The Richmond Register

Local News

December 18, 2012

Test scores in for county middle, high schools

Assessing college-and career-readiness

MADISON COUNTY — Results are in for the EXPLORE and PLAN tests, which were administered to Madison County 8th and 10th grade students, respectively, in September.

EXPLORE and PLAN are two legs of an ACT series of tests used to assess students for college and career readiness, components of the state’s new accountability system.

Students who meet or exceed determined benchmarks on these tests are considered to be college- and career-ready (see chart for benchmarks).

Berea Community School

Berea’s 10th-grade students scores were similar to state averages, with some categories within just tenths of points. The overall composite score (17) was the same as the state and just 0.2 below the national average.

Gains were made in both reading and science, but scores dropped in both English and Math.

Only 18 percent of 10th-graders met the PLAN math benchmark of 19, down from 23.5 percent that met the national benchmark last year. Statewide, 36 percent of students met the benchmark.

“Students have shown tremendous growth, but we want all of those kids meeting benchmarks,” Superintendent Mike Hogg said. “Math is our area of interest. We are not where we want to be and not where we’re going to be.”

Berea’s 8th-grade students scored above all EXPLORE national averages with the exception of math, lagging behind the national average (15.5) by 0.2.

Hogg conducted an “apples to apples” comparison of the same cohort of students who took EXPLORE in 8th-grade and PLAN in 10th-grade and found they had double-digit growth in the percentage of students meeting benchmarks in every category with the exception of math.

Berea hired a math coach in July who is working with math teachers to re-align the curriculum and establish the best instructional practices, he said.

“We’re building the capacity to do a great job with mathematics,” Hogg said. “We’re looking for solid growth when we get results back next year.”

Madison County Schools

As a district, Madison County Schools increased its composite PLAN score to 17.5, up from 17.2 last year. This score also is 0.5 higher than the state average.

The county district’s two high schools are both above state averages in all categories except for math. But, over the past five years, the high schools have shown “steady gains” in all tested subjects, said Randy Peffer, the district’s chief academic officer.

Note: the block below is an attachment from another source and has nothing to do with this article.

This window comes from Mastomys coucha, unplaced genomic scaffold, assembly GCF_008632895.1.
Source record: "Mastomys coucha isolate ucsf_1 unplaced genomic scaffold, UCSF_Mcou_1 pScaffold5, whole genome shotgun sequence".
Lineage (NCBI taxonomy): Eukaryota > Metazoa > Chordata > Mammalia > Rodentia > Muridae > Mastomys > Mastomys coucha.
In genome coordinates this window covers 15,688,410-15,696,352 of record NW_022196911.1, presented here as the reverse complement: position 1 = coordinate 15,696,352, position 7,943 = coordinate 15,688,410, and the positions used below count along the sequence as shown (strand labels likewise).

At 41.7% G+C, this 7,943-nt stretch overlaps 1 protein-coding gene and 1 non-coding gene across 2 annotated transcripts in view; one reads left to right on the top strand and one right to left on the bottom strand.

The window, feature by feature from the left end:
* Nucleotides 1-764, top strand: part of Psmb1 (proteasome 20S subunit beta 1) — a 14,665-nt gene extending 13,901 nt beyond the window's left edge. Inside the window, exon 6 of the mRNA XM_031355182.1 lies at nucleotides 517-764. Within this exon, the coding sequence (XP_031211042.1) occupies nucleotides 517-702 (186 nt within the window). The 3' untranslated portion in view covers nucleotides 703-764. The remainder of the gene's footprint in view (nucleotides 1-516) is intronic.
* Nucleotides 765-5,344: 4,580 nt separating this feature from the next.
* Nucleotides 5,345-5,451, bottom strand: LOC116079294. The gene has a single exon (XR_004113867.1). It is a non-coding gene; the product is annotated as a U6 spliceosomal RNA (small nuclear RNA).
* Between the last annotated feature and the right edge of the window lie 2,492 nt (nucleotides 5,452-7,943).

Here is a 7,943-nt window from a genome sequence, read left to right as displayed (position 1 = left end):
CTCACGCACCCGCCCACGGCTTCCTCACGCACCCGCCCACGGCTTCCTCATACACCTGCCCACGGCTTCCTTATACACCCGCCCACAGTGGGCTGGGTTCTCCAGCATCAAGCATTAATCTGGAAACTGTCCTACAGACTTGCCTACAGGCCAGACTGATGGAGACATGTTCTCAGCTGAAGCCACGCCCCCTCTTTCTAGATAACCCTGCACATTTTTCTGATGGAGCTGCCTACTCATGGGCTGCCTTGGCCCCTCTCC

“It is evident that district and school initiatives are working to prepare students for college and career readiness,” Peffer said. “More importantly, without the hard work of teachers and administrators in each of our middle and high schools, these gains would not be possible.”

The county’s middle schools made improvements in all categories since last year, with a few exceptions. B. Michael Caudill and Farristown schools each lost a few tenths of a point in reading. Foley was down in English, reading and science, but maintained the same average in math, 15.1.

Over the past five years, however, the middle schools have been able to raise their average composite score from 14.8 to 15.7. This means, the district middle school average was at or below the state average five years ago. In 2012, the district middle school average is above state average in all tested areas.

Model Laboratory School

Model’s 10th-grade students scored well above both national and state PLAN averages and exceeded the benchmarks in every category.

Although the reading average was down from last year, it is 1.8 points above the benchmark for college-readiness.  

Model’s scores fell slightly in each category on the EXPLORE test, which is administered to 8th-graders.

Score averages exceeded the benchmarks in both English and Reading, but were just short of the goals in math and science.

“As Model teachers continue to work through the transition to the state’s KPREP and the integration of Common Core Curriculum, our focus continues to be on educating the individual student in order to make each child college and career ready upon graduation,” said James Dantic, Model’s director.

“Best practices, differentiation and high expectations continue to be the bedrock of instruction at Model,” he said. “These scores reflect those values and the efforts made by teachers and students in collaboration with supportive parents.”

Crystal Wylie can be reached at or 623-1669, Ext. 6696.

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